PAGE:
What is your experience?

    Do you think that 4Gb would dramatically change results for games or allowed higher quality modes?
    Cause system with 16Gb of RAM, 12Gb will go for OS and 4Gb for IGP. Seems like good balance.

    If you use 3200Mhz RAM, games should run better right?
    Hi again,

    The benchmarks were done with a 2GB UMA framebuffer and system memory at 2,933MHz CL14-14-14-34-1T. There is no current option to set a larger UMA space. Using 3,200MHz RAM of the same speed increases performance by around three-to-five per cent going by some quick tests.

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    Re: AMD Ryzen 5 2400G and Ryzen 3 2200G

    Quote Originally Posted by Bagnaj97 View Post
    These look fantastic for budget gaming rigs - capable alone for entry level gaming and enough CPU grunt to drive a dGPU comfortably later if needed.

    Given the price of GPUs and the limited time I have for gaming now I'm strongly considering selling my i7-6700 and GTX1070 and just running one of these, then adding a GTX2050(Ti) or AMD equivalent whenever they appear. My Switch is getting more gaming use than my PC now too.
    The Stilt looked at performance at the loss of L3 cache seems to not really affect performance in most cases,and it seems there is actually a slight increase in core IPC overall.

    Edit!!

    Analysis from The Stilt:

    https://forums.anandtech.com/threads...#post-39301964

    Some of my personal thoughts and experiences on Raven:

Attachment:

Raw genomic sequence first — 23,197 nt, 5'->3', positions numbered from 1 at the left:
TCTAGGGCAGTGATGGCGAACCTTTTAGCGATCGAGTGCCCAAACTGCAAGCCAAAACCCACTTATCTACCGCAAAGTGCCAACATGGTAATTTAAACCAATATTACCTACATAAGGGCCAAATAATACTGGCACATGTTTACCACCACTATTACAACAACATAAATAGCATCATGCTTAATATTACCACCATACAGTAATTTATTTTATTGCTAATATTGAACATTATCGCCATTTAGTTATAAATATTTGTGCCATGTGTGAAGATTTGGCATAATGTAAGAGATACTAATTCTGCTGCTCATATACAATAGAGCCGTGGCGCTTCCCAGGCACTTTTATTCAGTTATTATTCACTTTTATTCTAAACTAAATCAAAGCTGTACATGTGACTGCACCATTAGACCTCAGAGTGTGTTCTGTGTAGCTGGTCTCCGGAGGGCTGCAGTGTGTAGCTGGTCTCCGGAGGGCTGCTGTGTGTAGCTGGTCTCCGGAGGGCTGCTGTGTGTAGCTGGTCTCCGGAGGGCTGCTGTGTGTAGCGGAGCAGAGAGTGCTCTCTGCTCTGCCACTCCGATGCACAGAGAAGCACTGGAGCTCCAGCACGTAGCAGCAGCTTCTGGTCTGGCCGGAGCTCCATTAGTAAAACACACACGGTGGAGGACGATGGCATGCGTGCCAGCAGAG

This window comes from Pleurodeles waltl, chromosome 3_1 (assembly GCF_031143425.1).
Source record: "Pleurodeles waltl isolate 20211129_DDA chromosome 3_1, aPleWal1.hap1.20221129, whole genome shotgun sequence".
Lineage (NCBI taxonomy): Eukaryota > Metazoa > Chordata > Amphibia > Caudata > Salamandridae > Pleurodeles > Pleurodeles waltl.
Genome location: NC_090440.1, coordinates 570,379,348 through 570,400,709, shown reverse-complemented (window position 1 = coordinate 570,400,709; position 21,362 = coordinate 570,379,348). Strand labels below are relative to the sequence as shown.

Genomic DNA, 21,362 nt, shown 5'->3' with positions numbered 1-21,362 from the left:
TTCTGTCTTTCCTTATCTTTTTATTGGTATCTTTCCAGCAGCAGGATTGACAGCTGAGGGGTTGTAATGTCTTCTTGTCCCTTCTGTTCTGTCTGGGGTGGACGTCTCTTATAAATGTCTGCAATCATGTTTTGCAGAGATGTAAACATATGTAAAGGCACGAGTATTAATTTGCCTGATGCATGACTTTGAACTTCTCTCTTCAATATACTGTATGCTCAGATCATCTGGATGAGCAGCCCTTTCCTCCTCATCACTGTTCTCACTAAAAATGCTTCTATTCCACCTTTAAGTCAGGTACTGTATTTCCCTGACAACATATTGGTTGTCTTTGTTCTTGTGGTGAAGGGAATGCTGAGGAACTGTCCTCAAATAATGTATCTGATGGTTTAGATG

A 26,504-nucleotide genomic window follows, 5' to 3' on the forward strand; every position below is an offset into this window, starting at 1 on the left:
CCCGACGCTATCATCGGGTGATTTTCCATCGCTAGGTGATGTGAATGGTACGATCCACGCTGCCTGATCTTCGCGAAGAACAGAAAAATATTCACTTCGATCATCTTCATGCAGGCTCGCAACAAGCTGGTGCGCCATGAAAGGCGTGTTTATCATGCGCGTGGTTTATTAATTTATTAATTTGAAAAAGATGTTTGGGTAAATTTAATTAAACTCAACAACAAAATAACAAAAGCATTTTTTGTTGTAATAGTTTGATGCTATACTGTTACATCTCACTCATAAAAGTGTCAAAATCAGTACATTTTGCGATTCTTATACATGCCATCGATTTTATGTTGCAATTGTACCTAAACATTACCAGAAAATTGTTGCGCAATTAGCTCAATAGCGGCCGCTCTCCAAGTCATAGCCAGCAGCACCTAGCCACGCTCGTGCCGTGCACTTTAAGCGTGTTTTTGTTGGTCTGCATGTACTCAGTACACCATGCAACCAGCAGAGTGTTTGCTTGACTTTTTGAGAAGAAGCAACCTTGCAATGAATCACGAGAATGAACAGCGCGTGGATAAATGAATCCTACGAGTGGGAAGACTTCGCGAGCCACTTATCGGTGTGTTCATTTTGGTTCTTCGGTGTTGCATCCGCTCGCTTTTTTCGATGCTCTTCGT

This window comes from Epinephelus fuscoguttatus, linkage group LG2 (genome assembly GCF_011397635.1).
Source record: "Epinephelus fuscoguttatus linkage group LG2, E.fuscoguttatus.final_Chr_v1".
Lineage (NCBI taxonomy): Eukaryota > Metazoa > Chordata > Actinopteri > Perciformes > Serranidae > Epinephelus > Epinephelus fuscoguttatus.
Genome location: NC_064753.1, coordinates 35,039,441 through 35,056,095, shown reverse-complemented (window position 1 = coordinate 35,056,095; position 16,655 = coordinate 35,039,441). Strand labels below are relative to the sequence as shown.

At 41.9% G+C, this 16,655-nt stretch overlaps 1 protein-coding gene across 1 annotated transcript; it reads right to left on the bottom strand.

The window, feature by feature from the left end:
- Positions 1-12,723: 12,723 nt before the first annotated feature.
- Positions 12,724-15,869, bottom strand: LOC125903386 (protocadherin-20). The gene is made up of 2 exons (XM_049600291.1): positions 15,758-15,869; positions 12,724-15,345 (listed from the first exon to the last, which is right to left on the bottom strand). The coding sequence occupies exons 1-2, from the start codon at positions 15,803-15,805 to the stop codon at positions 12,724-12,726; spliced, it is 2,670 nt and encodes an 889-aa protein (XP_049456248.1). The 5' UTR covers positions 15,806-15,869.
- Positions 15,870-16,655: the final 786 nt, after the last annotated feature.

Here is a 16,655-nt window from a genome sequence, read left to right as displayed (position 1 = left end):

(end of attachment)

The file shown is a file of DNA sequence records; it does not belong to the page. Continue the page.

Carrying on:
Based on the results of my test suite, the IPC of Raven varies between -4.8% - +2.8% compared to Zeppelin. The average difference being ~1.5% improvement. The difference is most likely a result of the changes made to the L2 & L3 caches, rather than the changes made to the actual Zen CPU cores themselves.

    The early rumors were correct and Raven does in fact have a significantly lower L2 cache latency than Zeppelin does. The L2 cache in Raven has 12 CLK latency, whereas the L2 latency for Zeppelin is 17 CLKs. The L2 caches in Zeppelin never posed a limitation of any sort to the Fmax, so considering the halved L3 cache in Raven, getting rid of the “slack” in the L2 latency was a smart and most likely a highly beneficial move.

    It is hard to tell exactly how small or large the penalty from the halved L3 cache is, as the L2 has been altered significantly at the same time. Generally, however the performance hit from the halved L3 cache varies between small and non-existent. Workloads which hit the > L1 caches hard, such as Bullet Physics library perform < 5% worse on Raven than on Zeppelin, which is equipped with twice the L3 cache per core. Considering that Bullet was relatively the worst performing workload in the whole test suite for Raven, it is rather safe to say that the hit from the smaller L3 cache is extremely minor in general.

    The difference between the Vega 8 (8CU/2RB) iGPU and Vega 11 (11CU/2RB) iGPU at the same frequency is extremely minor, usually around 8-11% depending on the memory frequency. At stock Vega 8 operates at 1100MHz engine clock and Vega 11 at 1240MHz (1251MHz nominal) engine clock. The typical overclock for both of the variants is >= 1600MHz at 1.200V SoC voltage. Due to the present memory bandwidth limitation, both of them will perform almost the same when they are overclocked close or to the typical maximum frequency.

    One major thing to consider prior overclocking the iGPU on Raven APUs is the power consumption. Most of the mainstream AM4 motherboards have a 2 phase VRM for the VDDCR_SoC voltage rail (in varying quality and with varying cooling as well), which on Raven not only supplies the SoC portion of the chip but the GPU cores as well. At stock the peak power consumption of Vega 11 is around 36W. When overclocked to the typical 1600MHz engine frequency, the power consumption will raise to 55-60W. While 60W doesn't sound too high, it is more than plenty for the average 2 phase VRM (around 25A per phase).